Today was down, down, down, all day long. There was no shade after the first mile or two and as it got lower, it got hotter, over 100 degrees. The only goal was to get to the water faucet fifteen miles from where I’d dry camped. I’d picked up six liters at the last water source yesterday, and I had four left to get down the mountain.

I used my umbrella a fair amount, but it was often too windy for it. The trail was not the best today, falling off in places or petering out through the scrub brush. It was almost all switchbacks but I finally found a flat area around lunchtime to take a break in, except there was no shade. I laid down with my head under a bush and my umbrella covering most of the rest of me, but it was so hot, it wasn’t very restful, and I soon moved on.

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I drank as much as I wanted, and went dry about two miles before the water faucet. It was easy hiking at that point though, so I made it down still fairly well hydrated.

The water faucet was a joke. Everyone is so thirsty when they get there, and then it’s like a game to see if you can actually fill your bottles up. It was like a water fountain in that the water shot up into the air, and in that the pressure varied randomly. Add in the wind, and you had to be moving your bottle all over to keep it under the stream.

After fighting to get water, there was one rock that everyone tried to cram underneath to get into the one foot of shade it was casting. The peaks I was on yesterday in the background were covered in snow, and it was over 100 degrees where I was very uncomfortably sitting.

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From there it looked like just a few flat, easy miles to the road. Flat, yes. Easy, no. It was all loose sand and high winds so it was definitely trudging. This was in a valley where I could not even count the number of windmills around, there were so many.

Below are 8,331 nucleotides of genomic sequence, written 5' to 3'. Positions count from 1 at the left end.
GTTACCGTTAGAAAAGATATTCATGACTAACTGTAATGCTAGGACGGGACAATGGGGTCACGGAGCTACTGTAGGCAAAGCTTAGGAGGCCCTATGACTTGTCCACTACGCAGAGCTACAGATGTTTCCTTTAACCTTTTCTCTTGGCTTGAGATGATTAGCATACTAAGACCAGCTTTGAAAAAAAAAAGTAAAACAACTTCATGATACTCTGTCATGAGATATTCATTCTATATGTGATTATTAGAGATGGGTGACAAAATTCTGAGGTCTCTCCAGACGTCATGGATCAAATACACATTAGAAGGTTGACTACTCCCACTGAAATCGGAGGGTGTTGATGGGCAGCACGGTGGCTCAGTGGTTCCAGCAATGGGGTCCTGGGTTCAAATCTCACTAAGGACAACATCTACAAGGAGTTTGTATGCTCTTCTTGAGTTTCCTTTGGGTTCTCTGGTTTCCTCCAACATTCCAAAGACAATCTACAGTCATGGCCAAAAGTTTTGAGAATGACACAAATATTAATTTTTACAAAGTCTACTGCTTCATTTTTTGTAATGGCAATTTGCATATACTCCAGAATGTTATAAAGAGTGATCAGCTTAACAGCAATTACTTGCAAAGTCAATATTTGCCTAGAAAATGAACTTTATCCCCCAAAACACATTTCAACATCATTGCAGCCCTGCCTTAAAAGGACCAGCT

Under the interstate overpass, a trail angel named DNA had some coolers of ice cold beers and iced tea. The tea was very welcome as the water in my bottles was now hot and gross.

I hung out there briefly and then walked up to the next road to get picked up by my second cousin Carson who lives nearby. Then it was back to his place for dinner, shower, laundry, and gear repair.

One of the snaps on my Enlightened Equipment quilt kept coming apart, so they sent me new snaps and the pliers to put them on, and a prepaid label to ship the pliers back. Awesome service!

I also got new Vasque shoes and Superfeet insoles! I’d started in some that still had a couple hundred miles of life left in them, but that meant I was breaking my feet in in more worn out stuff. I’m hoping my feet will be less sore with the new cushioning.

19.2 miles today.

Written by Siren

7 Comments

Nichelle

I went on another “hike” with Lana and Matthew this past weekend. I could probably do the PCT next year! LOL!!! Your tolerance for bugs and dirt is amazing. We miss you!

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Maddy

Just finished and love Gail Storey’s book on her PCT hike. That is one rugged place. I keep thinking the AT pales by comparison. Keep up the good work.

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Kelly Lockman

Love the juxtaposition in the last photo. Snow in background and extreme hotness in the foreground. You definitely increase the hotness of the foreground. lol.

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Tim

The extremes are a little less here in the White Mountains. Yes, the peaks had a fresh coat of snow glistening in last night’s sunset, but the daytime temps. have taken many weeks to reduce the snow mounds at lower elevations. The last snow that came off of the house roof is vanishing as this is written. We miss you too.

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Little Bear

Sounds a lot like what I expect the desert to be like. Keep at. I’ll be handing out trail magic on Max Patch this weekend.

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